2:38pm Mon 30 Dec 13

Sillybillies says...

poverty; defined by falling below a calculated minimum weekly sum of money 'necessary to enable families to secure the necessities of a healthy life'. 28% of York's population were living in the most serious poverty (or absolute poverty), unable to acquire even basic necessities such as food, fuel and clothing.

According to the Joseph Rowntree Foundation of today, the necessities of a healthy life and basic necessities, are large flat screen TVs, a top of the range satellite or cable package, the latest designer label clothes and trainers, and the latest in mobile phones on contract, game consoles and ipods,
[quote]poverty; defined by falling below a calculated minimum weekly sum of money 'necessary to enable families to secure the necessities of a healthy life'. 28% of York's population were living in the most serious poverty (or absolute poverty), unable to acquire even basic necessities such as food, fuel and clothing. [/quote] According to the Joseph Rowntree Foundation of today, the necessities of a healthy life and basic necessities, are large flat screen TVs, a top of the range satellite or cable package, the latest designer label clothes and trainers, and the latest in mobile phones on contract, game consoles and ipods, Sillybillies

4:34pm Mon 30 Dec 13

perplexed says...

Sillybillies wrote:
poverty; defined by falling below a calculated minimum weekly sum of money 'necessary to enable families to secure the necessities of a healthy life'. 28% of York's population were living in the most serious poverty (or absolute poverty), unable to acquire even basic necessities such as food, fuel and clothing.

According to the Joseph Rowntree Foundation of today, the necessities of a healthy life and basic necessities, are large flat screen TVs, a top of the range satellite or cable package, the latest designer label clothes and trainers, and the latest in mobile phones on contract, game consoles and ipods,
Could you please provide a link to assertion that the JRF has stated that the necessities of a healthy life and basic necessities, are large flat screen TVs, a top of the range satellite or cable package, the latest designer label clothes and trainers, and the latest in mobile phones on contract, game consoles and ipods? I cannot seem to find this reference in any of their documentation.

Drawing on figures provided by the Office of National Statistics, the poorest people spend a much larger proportion of their budget on essential fixed-price items, such as heating and energy, staple foods, and buses. They spend a much lower proportion than middle or high earners on recreation, culture, leisure, eating out and going out for a drink.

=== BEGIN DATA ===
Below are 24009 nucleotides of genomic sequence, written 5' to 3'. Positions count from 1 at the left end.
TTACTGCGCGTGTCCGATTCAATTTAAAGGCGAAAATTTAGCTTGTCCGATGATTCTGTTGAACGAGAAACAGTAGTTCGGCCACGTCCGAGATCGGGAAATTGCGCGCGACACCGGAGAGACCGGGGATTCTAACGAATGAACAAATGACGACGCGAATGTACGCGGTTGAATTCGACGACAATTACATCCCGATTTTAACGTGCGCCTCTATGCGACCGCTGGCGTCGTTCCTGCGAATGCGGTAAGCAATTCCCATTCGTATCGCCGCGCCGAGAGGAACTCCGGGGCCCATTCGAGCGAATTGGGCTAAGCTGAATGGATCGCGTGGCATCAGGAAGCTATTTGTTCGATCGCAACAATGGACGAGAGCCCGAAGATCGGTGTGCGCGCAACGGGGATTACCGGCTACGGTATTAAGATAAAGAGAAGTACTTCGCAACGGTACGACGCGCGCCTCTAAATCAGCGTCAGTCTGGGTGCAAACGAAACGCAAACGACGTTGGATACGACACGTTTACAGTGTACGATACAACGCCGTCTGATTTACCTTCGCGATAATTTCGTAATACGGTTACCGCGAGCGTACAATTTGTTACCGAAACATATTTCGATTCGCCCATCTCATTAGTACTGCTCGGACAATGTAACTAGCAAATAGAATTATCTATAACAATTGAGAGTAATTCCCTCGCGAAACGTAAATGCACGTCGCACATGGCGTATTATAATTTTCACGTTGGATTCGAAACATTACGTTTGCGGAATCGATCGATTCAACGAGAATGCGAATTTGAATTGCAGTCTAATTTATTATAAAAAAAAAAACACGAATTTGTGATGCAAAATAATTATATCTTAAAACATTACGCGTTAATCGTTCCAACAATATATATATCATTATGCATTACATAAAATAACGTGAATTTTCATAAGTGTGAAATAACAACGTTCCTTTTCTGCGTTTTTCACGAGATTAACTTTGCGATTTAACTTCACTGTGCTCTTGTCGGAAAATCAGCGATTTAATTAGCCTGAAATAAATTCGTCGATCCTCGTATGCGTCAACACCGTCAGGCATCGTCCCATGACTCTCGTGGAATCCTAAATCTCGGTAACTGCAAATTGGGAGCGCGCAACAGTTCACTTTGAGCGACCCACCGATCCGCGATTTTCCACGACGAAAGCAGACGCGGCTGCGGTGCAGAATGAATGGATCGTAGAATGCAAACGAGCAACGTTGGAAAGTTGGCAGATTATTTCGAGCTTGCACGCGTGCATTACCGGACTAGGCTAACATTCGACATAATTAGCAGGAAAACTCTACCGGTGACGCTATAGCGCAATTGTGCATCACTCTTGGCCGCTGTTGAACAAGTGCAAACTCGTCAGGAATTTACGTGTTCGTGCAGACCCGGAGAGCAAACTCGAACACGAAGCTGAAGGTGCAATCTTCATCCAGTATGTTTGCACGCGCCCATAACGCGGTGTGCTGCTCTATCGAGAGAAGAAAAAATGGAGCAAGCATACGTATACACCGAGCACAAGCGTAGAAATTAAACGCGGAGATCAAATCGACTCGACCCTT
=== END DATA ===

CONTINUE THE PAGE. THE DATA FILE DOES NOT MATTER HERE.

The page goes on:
[quote][p][bold]Sillybillies[/bold] wrote: [quote]poverty; defined by falling below a calculated minimum weekly sum of money 'necessary to enable families to secure the necessities of a healthy life'. 28% of York's population were living in the most serious poverty (or absolute poverty), unable to acquire even basic necessities such as food, fuel and clothing. [/quote] According to the Joseph Rowntree Foundation of today, the necessities of a healthy life and basic necessities, are large flat screen TVs, a top of the range satellite or cable package, the latest designer label clothes and trainers, and the latest in mobile phones on contract, game consoles and ipods,[/p][/quote]Could you please provide a link to assertion that the JRF has stated that the necessities of a healthy life and basic necessities, are large flat screen TVs, a top of the range satellite or cable package, the latest designer label clothes and trainers, and the latest in mobile phones on contract, game consoles and ipods? I cannot seem to find this reference in any of their documentation. Drawing on figures provided by the Office of National Statistics, the poorest people spend a much larger proportion of their budget on essential fixed-price items, such as heating and energy, staple foods, and buses. They spend a much lower proportion than middle or high earners on recreation, culture, leisure, eating out and going out for a drink. perplexed

5:23pm Mon 30 Dec 13

Sillybillies says...

When we talk about poverty in the UK today we rarely mean malnutrition or the levels of squalor of previous centuries or even the hardships of the 1930s before the advent of the welfare state. It is a relative concept. ‘Poor’ people are those who are considerably worse off than the majority of the population –
a level of deprivation heavily out of line with the general living standards
enjoyed by the majority of the population in one of the most affluent countries in the world.

Professor Peter Townsend, a leading authority on UK poverty, defines relative poverty as when someone’s “resources are so seriously below those commanded by the average individual or family that they are, in effect, excluded from ordinary living patterns, customs and activities”.

See http://www.jrf.org.u
k/sites/files/jrf/po
verty-definitions.pd
f
[quote]When we talk about poverty in the UK today we rarely mean malnutrition or the levels of squalor of previous centuries or even the hardships of the 1930s before the advent of the welfare state. It is a relative concept. ‘Poor’ people are those who are considerably worse off than the majority of the population – a level of deprivation heavily out of line with the general living standards enjoyed by the majority of the population in one of the most affluent countries in the world. Professor Peter Townsend, a leading authority on UK poverty, defines relative poverty as when someone’s “resources are so seriously below those commanded by the average individual or family that they are, in effect, excluded from ordinary living patterns, customs and activities”.[/quote] See http://www.jrf.org.u k/sites/files/jrf/po verty-definitions.pd f Sillybillies

5:43pm Mon 30 Dec 13

perplexed says...

Sillybillies wrote:
When we talk about poverty in the UK today we rarely mean malnutrition or the levels of squalor of previous centuries or even the hardships of the 1930s before the advent of the welfare state. It is a relative concept. ‘Poor’ people are those who are considerably worse off than the majority of the population –
a level of deprivation heavily out of line with the general living standards